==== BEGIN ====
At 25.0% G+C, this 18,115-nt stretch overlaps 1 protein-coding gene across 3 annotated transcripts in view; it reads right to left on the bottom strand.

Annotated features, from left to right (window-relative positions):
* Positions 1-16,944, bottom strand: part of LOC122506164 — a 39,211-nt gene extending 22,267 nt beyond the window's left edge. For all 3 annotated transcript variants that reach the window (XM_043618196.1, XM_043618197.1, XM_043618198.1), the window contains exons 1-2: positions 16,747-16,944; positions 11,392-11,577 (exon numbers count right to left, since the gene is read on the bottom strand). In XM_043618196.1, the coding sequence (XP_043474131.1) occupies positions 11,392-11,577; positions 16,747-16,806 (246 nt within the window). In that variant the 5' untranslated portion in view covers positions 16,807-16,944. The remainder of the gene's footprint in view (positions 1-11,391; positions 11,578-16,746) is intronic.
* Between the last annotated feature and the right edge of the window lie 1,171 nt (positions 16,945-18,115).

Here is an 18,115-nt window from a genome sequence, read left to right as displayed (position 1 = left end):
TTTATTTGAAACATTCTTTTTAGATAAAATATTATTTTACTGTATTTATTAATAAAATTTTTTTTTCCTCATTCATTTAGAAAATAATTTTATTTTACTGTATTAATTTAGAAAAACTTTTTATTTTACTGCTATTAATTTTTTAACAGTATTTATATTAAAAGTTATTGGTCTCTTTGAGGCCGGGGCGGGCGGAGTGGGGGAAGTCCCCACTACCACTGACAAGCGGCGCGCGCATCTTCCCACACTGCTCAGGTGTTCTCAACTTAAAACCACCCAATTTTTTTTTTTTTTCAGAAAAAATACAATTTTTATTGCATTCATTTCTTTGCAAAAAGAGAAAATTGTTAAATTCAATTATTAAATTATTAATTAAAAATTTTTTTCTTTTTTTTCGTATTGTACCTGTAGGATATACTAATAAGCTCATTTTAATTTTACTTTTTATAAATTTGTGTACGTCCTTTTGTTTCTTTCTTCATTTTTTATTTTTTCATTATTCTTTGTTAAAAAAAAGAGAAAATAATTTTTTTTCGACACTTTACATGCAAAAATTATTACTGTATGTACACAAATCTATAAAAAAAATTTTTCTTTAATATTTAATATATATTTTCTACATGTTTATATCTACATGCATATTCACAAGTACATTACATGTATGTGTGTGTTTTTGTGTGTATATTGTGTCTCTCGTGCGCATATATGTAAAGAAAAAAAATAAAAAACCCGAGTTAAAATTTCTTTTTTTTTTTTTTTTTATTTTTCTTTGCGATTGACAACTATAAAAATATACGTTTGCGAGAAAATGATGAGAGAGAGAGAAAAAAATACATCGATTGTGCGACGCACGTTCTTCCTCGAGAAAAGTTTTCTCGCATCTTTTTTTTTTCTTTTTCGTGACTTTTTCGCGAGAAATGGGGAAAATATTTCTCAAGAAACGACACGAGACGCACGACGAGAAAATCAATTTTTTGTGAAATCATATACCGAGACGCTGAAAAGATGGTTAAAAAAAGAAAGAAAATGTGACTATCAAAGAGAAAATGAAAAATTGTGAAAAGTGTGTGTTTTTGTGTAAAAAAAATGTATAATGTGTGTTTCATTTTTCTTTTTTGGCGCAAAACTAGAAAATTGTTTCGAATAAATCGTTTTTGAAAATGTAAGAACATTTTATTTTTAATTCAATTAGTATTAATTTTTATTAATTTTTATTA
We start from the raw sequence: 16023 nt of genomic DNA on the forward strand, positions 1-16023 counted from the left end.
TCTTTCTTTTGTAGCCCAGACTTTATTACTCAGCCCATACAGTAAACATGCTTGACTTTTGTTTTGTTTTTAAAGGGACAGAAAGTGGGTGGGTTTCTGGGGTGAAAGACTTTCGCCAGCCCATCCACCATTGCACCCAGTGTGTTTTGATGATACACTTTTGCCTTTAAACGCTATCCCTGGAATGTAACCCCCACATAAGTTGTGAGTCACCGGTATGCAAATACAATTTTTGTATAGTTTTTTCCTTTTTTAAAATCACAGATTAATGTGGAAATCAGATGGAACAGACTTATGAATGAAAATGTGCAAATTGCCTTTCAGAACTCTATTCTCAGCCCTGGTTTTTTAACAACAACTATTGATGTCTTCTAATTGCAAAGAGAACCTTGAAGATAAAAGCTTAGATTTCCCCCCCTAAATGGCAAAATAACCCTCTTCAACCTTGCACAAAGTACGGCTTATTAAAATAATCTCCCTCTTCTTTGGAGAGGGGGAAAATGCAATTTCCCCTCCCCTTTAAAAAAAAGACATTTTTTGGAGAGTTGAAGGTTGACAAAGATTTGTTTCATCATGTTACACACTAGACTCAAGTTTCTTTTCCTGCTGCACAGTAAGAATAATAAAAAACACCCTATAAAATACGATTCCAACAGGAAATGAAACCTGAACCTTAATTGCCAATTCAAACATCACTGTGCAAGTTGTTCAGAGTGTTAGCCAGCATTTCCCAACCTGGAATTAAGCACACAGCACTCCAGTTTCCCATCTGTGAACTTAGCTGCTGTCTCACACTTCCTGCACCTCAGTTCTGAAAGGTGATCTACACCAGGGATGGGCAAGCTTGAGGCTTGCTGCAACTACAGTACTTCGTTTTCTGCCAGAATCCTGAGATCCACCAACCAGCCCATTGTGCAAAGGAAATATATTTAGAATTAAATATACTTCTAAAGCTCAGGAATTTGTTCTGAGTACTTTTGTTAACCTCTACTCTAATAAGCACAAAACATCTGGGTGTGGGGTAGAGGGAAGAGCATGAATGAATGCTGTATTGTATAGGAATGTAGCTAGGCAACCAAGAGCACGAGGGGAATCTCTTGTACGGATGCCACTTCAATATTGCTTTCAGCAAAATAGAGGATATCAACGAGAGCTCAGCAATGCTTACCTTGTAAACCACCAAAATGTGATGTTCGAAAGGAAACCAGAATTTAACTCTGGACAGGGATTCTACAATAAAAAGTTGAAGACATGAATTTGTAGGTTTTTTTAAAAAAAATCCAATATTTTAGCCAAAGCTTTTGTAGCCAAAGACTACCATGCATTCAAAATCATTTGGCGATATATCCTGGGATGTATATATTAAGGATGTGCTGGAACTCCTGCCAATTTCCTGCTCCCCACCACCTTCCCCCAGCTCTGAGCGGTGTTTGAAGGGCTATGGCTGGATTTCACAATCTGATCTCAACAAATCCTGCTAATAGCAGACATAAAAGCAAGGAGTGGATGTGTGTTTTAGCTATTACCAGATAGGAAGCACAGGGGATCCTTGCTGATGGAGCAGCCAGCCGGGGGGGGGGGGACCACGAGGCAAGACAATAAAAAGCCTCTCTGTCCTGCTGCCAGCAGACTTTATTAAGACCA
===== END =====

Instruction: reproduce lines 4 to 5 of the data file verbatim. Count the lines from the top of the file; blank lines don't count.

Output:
* Between the last annotated feature and the right edge of the window lie 1,171 nt (positions 16,945-18,115).

Here is an 18,115-nt window from a genome sequence, read left to right as displayed (position 1 = left end):